The first night run was due to open at 5.15, but because the day had been so clear and sunny, it didn't get dark until almost 6 o'clock. So even after a very slow climb back up the hill, there was quite a queue up at the top waiting to to get going again. Luckily the marshals up the top had a good supply of juice, Haribos, millionaire shortbread, bananas and chat to keep our spirits up.
Gradually lights started getting switched on and riders started lining up to get going again.
If I thought I was slow on stage 1 during the day, I was even slower in the dark!
The drops were definitely bigger, trees closer together and descent steeper in the dark than they had been in daylight. Although I'd managed to get a clear run down during the day, because I was so much slower at night, I had to keep pulling over to let the fast boys past and struggling to get going again. Not that it really made too much difference to my performance.
I got down to the bottom and let out the breath I'd been holding most of the way down. It had been tougher than I expected and I felt a bit disappointed by just how much mincing I'd done, but I'd made it down and there was only one more up and back down left.
The only thing that kept me going on that last climb up was the knowledge that the final stage would be fun (and that I'd be able to get a nice cup of tea at the bottom).
There was less of a queue at the top, so I managed to get a clearer run down and spent much less time sitting on the trail and much more time riding, although I hung on to the brakes the whole way down. As I hit the final few turns, there was someone right behind me but since there was nowhere for me to pull in and let him past, I had to ride faster than my terrified mind was comfortable doing, but I made the turns, made that drop, got round the roots and got to the finish line in one piece (even if I did have the look of a frightened rabbit).
My times were pretty awful, but I finished and, despite having my heart in my throat for the night runs, really enjoyed myself.
There was a really good, strong field of women riders, so I didn't get anywhere near the podium except to sit on it to have a cup of tea. Local rider Katy Winton stormed home again to take an impressive first place, followed by Fiona Beattie and Sophie Buckingham.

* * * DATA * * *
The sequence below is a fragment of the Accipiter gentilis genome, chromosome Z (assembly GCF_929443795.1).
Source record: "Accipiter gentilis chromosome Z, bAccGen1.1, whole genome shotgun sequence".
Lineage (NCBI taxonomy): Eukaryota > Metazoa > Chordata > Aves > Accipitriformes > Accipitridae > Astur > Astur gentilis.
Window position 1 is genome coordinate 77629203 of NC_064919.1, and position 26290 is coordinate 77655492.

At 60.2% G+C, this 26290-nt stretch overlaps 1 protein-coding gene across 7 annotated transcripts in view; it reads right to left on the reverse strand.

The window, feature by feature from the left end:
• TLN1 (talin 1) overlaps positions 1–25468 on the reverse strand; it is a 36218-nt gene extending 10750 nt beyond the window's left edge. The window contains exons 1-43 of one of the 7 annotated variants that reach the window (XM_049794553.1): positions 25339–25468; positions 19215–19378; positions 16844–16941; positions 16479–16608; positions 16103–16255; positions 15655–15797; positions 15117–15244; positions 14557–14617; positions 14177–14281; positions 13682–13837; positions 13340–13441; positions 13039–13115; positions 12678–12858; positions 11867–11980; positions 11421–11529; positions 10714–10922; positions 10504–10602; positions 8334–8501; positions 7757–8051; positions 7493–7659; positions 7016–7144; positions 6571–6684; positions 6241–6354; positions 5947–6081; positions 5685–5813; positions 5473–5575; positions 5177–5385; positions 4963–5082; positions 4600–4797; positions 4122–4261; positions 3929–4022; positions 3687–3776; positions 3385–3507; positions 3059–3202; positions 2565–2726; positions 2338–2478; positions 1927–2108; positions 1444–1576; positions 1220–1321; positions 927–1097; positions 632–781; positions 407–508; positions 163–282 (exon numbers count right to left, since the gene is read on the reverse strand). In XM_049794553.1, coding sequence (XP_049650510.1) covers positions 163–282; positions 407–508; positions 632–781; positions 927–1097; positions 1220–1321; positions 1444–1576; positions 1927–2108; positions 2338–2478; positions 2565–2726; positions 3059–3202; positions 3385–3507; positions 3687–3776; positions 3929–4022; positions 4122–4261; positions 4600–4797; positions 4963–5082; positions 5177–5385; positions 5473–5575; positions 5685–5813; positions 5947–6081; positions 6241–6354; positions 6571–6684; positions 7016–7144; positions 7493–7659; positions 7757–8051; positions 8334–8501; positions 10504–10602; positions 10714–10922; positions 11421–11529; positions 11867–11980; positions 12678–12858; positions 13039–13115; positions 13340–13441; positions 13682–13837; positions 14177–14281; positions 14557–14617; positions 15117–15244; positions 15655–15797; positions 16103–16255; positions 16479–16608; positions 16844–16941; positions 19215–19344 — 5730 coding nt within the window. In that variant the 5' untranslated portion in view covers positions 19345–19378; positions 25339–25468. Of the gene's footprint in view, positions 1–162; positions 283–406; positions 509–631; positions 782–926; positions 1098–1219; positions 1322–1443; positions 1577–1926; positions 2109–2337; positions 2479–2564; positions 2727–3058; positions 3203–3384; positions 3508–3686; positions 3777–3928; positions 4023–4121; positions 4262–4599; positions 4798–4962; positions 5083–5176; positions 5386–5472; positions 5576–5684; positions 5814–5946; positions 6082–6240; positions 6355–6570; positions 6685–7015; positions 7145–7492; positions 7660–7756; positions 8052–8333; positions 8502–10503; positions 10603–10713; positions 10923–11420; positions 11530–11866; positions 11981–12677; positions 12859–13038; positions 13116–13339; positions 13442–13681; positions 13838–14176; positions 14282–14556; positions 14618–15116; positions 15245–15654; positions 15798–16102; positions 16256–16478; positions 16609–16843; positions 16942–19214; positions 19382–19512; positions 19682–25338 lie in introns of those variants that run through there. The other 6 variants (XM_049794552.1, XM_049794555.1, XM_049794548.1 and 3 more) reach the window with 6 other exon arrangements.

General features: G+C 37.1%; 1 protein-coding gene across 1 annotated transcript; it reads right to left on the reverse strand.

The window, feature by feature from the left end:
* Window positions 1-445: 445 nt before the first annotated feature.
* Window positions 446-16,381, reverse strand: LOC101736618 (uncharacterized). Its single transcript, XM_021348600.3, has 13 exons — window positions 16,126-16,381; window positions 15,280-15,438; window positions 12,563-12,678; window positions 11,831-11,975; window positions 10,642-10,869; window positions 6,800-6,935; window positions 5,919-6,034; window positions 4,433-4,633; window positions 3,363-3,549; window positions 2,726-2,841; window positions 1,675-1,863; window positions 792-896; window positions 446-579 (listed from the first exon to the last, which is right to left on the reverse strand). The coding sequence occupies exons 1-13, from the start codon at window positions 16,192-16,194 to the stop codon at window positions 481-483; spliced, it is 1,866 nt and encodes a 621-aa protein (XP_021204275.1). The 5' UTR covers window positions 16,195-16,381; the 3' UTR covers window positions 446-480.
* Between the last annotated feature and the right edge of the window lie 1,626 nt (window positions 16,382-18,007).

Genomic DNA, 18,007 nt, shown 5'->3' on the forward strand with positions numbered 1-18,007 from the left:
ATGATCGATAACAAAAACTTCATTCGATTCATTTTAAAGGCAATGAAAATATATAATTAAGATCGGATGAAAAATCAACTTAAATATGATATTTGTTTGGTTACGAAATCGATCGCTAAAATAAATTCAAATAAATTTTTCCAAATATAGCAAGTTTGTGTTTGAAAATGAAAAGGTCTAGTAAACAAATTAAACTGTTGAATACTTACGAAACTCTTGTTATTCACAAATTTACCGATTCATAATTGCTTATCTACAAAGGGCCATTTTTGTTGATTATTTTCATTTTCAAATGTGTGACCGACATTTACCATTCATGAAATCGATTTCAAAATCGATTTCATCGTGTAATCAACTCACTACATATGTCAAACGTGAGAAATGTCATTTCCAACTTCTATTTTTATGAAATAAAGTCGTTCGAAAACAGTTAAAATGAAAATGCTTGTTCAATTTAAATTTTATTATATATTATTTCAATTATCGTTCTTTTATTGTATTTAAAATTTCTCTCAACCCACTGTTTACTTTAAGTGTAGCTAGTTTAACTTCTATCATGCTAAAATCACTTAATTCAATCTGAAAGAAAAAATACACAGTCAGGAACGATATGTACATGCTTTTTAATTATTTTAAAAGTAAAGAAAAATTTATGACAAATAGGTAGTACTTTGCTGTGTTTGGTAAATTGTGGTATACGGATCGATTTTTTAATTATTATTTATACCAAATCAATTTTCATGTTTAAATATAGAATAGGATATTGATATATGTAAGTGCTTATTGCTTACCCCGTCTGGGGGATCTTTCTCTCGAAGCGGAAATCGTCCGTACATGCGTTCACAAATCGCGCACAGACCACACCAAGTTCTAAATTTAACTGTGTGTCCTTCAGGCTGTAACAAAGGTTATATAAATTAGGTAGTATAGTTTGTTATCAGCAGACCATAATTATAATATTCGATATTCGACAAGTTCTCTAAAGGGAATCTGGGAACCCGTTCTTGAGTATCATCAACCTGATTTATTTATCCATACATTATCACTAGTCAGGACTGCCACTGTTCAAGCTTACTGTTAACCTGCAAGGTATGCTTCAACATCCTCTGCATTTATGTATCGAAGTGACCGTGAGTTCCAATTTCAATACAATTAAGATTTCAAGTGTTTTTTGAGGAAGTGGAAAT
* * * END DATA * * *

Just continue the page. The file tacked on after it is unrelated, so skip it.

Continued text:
All the podiums saw at least one local rider on them, proving that practice can make perfect.
Round 3 is at the end of this month and reverts back to the usual day time stages. So I've got 3 weeks to practice, practice, practice. I'm not sure 3 weeks is enough to turn me into an enduro goddess, but maybe I'll be able to ride a little bit of the trail without having my brakes on and holding my breath!
Saturday, 2 February 2013
Surely that's some weird carma or other?
Anyway, teeth were removed yesterday afternoon and I now have a deeply unattractive and uncomfortable temporary set of falsers to tide me over for the week and a half until my proper replacement teeth (well, bridges) are ready to be fitted.
So on the drive down to Innerleithen this morning to do some practice on the course, I had the difficult decision to make about whether I wear my uncomfortable falsers whilst I'm riding or go gappy.
After much deliberation and advice from friends, I decided to go with the gappy Bugs Bunny look....
Monday, 24 December 2012
Sunday, 9 December 2012
An unexpected bike ride is quite exciting, so when I woke up this morning I was really looking forward to getting out and having some fun. I was even hoping for a relatively big ride to make the most of the free day.
I set off with what I thought was loads of energy, only to find my body didn't want to play.
"Maybe I'm coming down with a bit of a cold."
"Maybe it's because I didn't sleep well last night."
"Maybe it's because I'm wearing too many layers and I'm too hot."
"Maybe I didn't have enough breakfast."
"Is there something wrong with my bike?"
I thought of all the excuses and none of them seemed to explain why my legs just didn't want to do what they were told.